The Ink Black Heart (Cormoran Strike #6), by Robert Galbraith

The Ink Black Heart by Robert Galbraith

My rating: 5 of 5 stars

Robert Galbraith’s “The Ink Black Heart”, the sixth instalment of this fantastic series, consisted of 1644 pages based upon my Kindle’s settings. When I started reading it and saw that, I was somewhat awed. I liked where Galbraith went with this series and, thankfully, decided to go on this ride… And, wow, what a ride it was!

Over the time it took me to read this, I felt drawn to this book almost non-stop. I had gotten caught in this ever-moving literary maelstrom…

Robin and Strike investigate the identity of a toxic online persona, Anomie, and the brutal murder of a young cartoonist, Edie Ledwell, and her co-creator, Josh Blay, the latter barely surviving the same attack. Anomie who has in turn co-created a fan-made game to the eponymous cartoon “The Inkblack Heart” with his friend Morehouse – another pseudonym – is central to this mystery and eerily reminded me of some real people online…

Strike and Robin feel what they feel for each other and the energy and tension coming from this adds greatly to the atmosphere of this brilliant book.

Each part of the book is lead-in by a fitting quotation from the famous “Gray’s Anatomy” and each chapter in turn starts with a short excerpt of the works of several authors, e. g. Emily Dickinson.

As in previous books, not only do we get to see how Robin and Strike (and, to some extent, their subcontractors) go about the different cases their detective agency works but also about both their private lives. This, too, helps build up the irresistible narrative strength of the novel. If only Strike and Robin talked a little more to each other…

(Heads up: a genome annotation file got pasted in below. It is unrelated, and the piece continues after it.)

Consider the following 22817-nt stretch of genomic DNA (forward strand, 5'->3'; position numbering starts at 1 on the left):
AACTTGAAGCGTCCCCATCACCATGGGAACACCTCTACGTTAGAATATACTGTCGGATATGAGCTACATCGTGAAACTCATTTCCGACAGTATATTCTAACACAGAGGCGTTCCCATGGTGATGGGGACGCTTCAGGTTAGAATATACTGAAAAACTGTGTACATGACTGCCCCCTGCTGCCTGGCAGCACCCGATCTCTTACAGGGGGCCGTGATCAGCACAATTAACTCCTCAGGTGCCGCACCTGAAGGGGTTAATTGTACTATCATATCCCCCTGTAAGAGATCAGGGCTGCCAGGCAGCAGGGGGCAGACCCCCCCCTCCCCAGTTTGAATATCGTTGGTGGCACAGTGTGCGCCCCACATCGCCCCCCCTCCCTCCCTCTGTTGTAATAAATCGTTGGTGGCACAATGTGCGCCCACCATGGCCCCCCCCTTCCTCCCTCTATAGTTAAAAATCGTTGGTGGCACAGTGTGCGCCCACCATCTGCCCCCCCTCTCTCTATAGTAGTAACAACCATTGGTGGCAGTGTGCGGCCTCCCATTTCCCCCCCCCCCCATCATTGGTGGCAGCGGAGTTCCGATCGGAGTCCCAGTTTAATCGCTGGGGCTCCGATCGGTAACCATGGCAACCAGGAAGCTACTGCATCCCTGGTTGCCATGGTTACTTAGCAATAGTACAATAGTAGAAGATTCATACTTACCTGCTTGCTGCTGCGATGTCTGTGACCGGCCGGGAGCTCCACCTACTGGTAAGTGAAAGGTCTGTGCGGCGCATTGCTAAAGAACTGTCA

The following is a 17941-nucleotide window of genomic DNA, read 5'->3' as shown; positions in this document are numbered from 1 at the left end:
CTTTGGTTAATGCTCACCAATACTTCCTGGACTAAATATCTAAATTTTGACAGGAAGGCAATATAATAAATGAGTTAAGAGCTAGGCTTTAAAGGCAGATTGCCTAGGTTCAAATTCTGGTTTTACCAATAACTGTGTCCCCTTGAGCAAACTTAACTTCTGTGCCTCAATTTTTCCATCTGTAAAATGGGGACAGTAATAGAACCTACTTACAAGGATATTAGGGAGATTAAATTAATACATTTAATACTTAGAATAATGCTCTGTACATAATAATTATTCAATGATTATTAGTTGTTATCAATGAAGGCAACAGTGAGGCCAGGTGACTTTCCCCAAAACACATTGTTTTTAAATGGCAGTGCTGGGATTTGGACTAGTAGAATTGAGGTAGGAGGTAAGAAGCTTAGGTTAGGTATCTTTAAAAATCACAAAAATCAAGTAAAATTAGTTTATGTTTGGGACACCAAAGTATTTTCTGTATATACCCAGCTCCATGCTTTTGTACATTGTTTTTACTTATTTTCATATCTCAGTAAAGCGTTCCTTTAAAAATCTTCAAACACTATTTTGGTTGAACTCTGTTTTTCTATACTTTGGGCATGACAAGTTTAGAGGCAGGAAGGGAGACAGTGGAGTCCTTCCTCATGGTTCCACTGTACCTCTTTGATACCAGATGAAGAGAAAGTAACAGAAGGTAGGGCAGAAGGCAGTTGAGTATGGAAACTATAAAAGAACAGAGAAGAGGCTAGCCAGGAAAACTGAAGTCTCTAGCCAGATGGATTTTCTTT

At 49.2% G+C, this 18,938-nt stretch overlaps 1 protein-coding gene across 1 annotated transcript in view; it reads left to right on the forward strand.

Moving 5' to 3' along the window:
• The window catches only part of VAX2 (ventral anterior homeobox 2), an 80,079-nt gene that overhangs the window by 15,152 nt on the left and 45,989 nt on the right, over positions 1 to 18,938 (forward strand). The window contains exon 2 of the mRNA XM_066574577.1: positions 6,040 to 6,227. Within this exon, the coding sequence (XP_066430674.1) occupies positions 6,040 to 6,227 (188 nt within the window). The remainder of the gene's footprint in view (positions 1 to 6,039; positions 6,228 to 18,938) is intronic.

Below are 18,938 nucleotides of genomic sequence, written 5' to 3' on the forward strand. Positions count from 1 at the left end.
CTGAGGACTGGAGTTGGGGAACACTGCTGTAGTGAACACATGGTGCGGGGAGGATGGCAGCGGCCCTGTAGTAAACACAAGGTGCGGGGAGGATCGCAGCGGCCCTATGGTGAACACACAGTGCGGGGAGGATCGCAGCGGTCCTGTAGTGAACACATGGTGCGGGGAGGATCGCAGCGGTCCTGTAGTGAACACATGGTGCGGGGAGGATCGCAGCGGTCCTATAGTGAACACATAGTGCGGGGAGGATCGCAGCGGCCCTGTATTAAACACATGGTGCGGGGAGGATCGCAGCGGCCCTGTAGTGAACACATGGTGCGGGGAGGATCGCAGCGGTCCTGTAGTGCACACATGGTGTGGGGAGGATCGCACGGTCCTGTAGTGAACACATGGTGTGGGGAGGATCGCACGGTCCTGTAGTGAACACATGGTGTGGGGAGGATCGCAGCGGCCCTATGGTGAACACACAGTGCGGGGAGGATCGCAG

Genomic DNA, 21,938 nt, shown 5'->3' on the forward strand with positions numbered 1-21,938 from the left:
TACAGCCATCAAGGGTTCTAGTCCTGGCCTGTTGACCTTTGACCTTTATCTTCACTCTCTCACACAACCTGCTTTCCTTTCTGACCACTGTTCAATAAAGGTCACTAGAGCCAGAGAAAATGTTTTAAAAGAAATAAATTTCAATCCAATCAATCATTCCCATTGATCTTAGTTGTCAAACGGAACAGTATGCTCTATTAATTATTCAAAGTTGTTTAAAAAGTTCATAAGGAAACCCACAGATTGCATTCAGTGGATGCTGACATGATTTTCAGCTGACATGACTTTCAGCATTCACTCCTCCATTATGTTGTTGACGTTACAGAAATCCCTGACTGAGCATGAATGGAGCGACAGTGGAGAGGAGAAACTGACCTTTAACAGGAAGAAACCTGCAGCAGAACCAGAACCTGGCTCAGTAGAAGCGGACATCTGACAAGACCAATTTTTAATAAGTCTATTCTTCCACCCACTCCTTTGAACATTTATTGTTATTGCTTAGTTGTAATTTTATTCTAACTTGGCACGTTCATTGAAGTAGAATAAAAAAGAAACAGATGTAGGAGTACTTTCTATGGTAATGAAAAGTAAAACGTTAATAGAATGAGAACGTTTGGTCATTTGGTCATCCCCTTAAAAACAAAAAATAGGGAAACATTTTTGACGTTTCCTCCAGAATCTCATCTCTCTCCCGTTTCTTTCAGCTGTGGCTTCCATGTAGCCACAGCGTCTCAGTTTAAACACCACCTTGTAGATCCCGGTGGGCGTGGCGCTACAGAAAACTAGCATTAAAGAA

I hated some of Strike’s decisions (especially the “consolation prize” he claims… Yes, I actually shouted at my Kindle.) but couldn’t help but sympathise because Strike – as always – is written exceptionally well. The same applies to Robin and pretty much every other character – I felt drawn into their world and sometimes really struggled to distance myself from it. Even my mood at times reflected that of Strike or Robin.

The only small downside (at least in the ebook) were the chat logs that present highly important information but are formatted rather badly and sometimes get mixed up so that I had to concentrate strongly on mentally keeping them apart. This is the publisher’s fault, though, and doesn’t diminish the amazing story in the least.

So, this novel is clearly a total winner for me – the best in the Strike series so far. It is a piece of art and bears witness to the narrative genius of its author, Robert Galbraith.

Sadly, Robert Galbraith – as we all know – is none other than Joanne K. Rowling who is very openly transphobic. Here’s an excellent breakdown of the issue:…

Roman Polanski, Woody Allen, Bill Cosby and now Joanne K. Rowling are people whose works I’ve loved. Richard Wagner, a horrible anti-semitist, is another prominent example of a person whom I despise but whose music is wonderful. They are different kinds of monsters and yet monsters they all are.

I cannot “unlove” those works based upon what they did beyond said works.

I would certainly love it if the creators of the art I love were morally upright and as loveable as their creations. I recoil whenever I’m confronted with their depravity. And, yet, I cannot break from their art.

I can only speak out openly and loudly what I think: Transwomen are Women. Joanne K. Rowling should be ashamed of herself. Or, as she puts it herself:

»So-called ‘cancel culture’ is really no more than holding people accountable for the views they are intentionally putting out into the public sphere.«

Five out of five stars for a literary masterpiece.

Ceterum censeo Putin esse delendam

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